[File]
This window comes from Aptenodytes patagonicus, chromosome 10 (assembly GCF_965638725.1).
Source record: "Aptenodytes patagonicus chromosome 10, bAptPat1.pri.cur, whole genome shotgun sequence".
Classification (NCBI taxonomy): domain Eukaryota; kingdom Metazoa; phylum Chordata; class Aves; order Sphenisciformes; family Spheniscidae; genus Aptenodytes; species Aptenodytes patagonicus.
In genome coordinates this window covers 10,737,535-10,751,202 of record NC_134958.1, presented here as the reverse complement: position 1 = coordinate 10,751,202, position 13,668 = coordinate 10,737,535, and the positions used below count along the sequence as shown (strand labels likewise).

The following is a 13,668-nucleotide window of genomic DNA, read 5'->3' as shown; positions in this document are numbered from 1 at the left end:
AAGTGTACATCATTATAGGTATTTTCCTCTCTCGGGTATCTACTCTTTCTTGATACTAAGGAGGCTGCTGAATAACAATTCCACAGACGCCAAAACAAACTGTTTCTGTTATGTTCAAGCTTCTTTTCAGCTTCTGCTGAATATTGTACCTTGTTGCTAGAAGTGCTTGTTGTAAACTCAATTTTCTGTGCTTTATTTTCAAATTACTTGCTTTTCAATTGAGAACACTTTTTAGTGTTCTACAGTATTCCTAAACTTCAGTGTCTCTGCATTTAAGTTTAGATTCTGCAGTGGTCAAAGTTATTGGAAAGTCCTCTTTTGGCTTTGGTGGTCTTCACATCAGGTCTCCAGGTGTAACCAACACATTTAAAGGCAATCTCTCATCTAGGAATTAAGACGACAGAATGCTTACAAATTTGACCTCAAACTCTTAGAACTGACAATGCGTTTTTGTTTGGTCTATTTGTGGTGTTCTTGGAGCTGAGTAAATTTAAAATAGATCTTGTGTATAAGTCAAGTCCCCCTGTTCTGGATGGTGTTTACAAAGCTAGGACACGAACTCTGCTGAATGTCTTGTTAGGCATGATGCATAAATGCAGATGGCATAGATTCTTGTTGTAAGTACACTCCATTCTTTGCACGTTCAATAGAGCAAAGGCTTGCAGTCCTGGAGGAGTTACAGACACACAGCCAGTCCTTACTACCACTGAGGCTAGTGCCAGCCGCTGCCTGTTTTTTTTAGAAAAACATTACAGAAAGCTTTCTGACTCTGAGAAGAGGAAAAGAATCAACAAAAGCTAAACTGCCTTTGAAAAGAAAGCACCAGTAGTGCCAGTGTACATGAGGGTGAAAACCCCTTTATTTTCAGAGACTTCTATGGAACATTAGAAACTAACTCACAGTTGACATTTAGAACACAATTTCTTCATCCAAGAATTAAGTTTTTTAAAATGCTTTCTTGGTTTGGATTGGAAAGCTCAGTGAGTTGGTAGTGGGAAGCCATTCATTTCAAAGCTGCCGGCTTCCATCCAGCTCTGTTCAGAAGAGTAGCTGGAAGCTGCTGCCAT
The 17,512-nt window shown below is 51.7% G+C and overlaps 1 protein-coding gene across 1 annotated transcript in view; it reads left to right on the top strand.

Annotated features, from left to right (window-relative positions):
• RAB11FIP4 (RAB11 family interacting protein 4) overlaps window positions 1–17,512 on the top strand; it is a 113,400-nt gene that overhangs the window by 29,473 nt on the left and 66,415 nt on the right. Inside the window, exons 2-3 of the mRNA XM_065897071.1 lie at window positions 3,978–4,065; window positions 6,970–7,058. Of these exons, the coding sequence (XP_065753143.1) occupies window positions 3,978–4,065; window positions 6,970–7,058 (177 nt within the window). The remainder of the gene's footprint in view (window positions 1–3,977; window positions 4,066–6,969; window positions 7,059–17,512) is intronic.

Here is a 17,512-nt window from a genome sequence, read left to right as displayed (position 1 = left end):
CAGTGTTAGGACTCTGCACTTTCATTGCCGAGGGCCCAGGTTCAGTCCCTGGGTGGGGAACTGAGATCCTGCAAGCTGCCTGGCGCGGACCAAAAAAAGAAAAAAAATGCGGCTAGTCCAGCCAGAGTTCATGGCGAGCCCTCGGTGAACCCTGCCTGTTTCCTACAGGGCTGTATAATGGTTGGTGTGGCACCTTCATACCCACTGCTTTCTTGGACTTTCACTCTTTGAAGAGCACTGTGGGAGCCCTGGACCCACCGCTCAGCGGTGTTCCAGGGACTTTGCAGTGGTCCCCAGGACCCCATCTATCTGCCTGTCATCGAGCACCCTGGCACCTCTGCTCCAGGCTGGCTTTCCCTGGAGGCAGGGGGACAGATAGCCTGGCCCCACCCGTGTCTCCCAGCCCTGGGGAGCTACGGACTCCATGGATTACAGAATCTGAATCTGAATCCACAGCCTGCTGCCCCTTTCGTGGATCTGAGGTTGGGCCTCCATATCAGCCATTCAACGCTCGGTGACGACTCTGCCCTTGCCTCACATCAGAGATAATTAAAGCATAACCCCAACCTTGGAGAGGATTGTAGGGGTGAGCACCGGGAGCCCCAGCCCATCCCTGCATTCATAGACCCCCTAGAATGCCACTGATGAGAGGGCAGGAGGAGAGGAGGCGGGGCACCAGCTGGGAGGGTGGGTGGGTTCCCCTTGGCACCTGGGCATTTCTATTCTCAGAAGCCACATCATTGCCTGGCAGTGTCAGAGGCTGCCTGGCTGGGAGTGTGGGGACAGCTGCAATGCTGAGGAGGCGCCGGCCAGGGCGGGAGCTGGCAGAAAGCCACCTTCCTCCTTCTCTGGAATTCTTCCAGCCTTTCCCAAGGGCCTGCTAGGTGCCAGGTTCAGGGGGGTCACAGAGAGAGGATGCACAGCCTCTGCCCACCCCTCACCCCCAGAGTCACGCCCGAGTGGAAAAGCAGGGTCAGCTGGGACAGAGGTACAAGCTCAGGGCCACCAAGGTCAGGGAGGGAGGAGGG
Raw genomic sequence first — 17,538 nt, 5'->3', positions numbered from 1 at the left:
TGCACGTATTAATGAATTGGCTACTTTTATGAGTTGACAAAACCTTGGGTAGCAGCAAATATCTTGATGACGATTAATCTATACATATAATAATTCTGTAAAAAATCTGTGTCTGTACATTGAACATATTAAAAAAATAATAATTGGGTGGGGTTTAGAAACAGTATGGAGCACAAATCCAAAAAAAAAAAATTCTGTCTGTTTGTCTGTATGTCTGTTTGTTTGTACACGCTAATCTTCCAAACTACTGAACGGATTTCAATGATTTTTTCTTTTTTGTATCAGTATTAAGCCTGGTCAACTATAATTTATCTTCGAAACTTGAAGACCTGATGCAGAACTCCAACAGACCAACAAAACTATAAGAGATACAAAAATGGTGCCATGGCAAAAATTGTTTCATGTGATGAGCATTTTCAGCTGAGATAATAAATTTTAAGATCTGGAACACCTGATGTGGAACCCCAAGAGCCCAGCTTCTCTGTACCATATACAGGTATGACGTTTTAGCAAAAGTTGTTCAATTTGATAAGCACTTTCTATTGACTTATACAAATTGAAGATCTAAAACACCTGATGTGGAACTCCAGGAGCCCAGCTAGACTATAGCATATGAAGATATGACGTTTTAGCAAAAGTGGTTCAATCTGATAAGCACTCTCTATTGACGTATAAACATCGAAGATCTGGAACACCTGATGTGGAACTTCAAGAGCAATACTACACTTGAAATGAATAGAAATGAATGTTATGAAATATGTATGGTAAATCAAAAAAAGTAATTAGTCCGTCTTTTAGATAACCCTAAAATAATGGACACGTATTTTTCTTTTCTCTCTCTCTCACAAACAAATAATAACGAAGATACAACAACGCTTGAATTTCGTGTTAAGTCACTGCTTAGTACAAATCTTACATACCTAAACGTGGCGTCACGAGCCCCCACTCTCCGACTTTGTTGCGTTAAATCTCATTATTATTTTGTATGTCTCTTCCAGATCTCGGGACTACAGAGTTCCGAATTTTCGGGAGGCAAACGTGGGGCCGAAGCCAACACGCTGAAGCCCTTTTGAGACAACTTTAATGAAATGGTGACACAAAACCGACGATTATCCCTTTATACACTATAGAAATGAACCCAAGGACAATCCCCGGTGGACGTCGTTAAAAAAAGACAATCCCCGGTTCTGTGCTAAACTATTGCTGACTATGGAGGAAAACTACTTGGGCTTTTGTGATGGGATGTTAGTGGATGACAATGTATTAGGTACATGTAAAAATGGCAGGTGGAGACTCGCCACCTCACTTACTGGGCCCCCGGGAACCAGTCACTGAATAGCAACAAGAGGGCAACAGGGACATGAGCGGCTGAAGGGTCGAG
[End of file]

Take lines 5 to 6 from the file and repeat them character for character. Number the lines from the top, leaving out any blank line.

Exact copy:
The following is a 13,668-nucleotide window of genomic DNA, read 5'->3' as shown; positions in this document are numbered from 1 at the left end:
AAGTGTACATCATTATAGGTATTTTCCTCTCTCGGGTATCTACTCTTTCTTGATACTAAGGAGGCTGCTGAATAACAATTCCACAGACGCCAAAACAAACTGTTTCTGTTATGTTCAAGCTTCTTTTCAGCTTCTGCTGAATATTGTACCTTGTTGCTAGAAGTGCTTGTTGTAAACTCAATTTTCTGTGCTTTATTTTCAAATTACTTGCTTTTCAATTGAGAACACTTTTTAGTGTTCTACAGTATTCCTAAACTTCAGTGTCTCTGCATTTAAGTTTAGATTCTGCAGTGGTCAAAGTTATTGGAAAGTCCTCTTTTGGCTTTGGTGGTCTTCACATCAGGTCTCCAGGTGTAACCAACACATTTAAAGGCAATCTCTCATCTAGGAATTAAGACGACAGAATGCTTACAAATTTGACCTCAAACTCTTAGAACTGACAATGCGTTTTTGTTTGGTCTATTTGTGGTGTTCTTGGAGCTGAGTAAATTTAAAATAGATCTTGTGTATAAGTCAAGTCCCCCTGTTCTGGATGGTGTTTACAAAGCTAGGACACGAACTCTGCTGAATGTCTTGTTAGGCATGATGCATAAATGCAGATGGCATAGATTCTTGTTGTAAGTACACTCCATTCTTTGCACGTTCAATAGAGCAAAGGCTTGCAGTCCTGGAGGAGTTACAGACACACAGCCAGTCCTTACTACCACTGAGGCTAGTGCCAGCCGCTGCCTGTTTTTTTTAGAAAAACATTACAGAAAGCTTTCTGACTCTGAGAAGAGGAAAAGAATCAACAAAAGCTAAACTGCCTTTGAAAAGAAAGCACCAGTAGTGCCAGTGTACATGAGGGTGAAAACCCCTTTATTTTCAGAGACTTCTATGGAACATTAGAAACTAACTCACAGTTGACATTTAGAACACAATTTCTTCATCCAAGAATTAAGTTTTTTAAAATGCTTTCTTGGTTTGGATTGGAAAGCTCAGTGAGTTGGTAGTGGGAAGCCATTCATTTCAAAGCTGCCGGCTTCCATCCAGCTCTGTTCAGAAGAGTAGCTGGAAGCTGCTGCCAT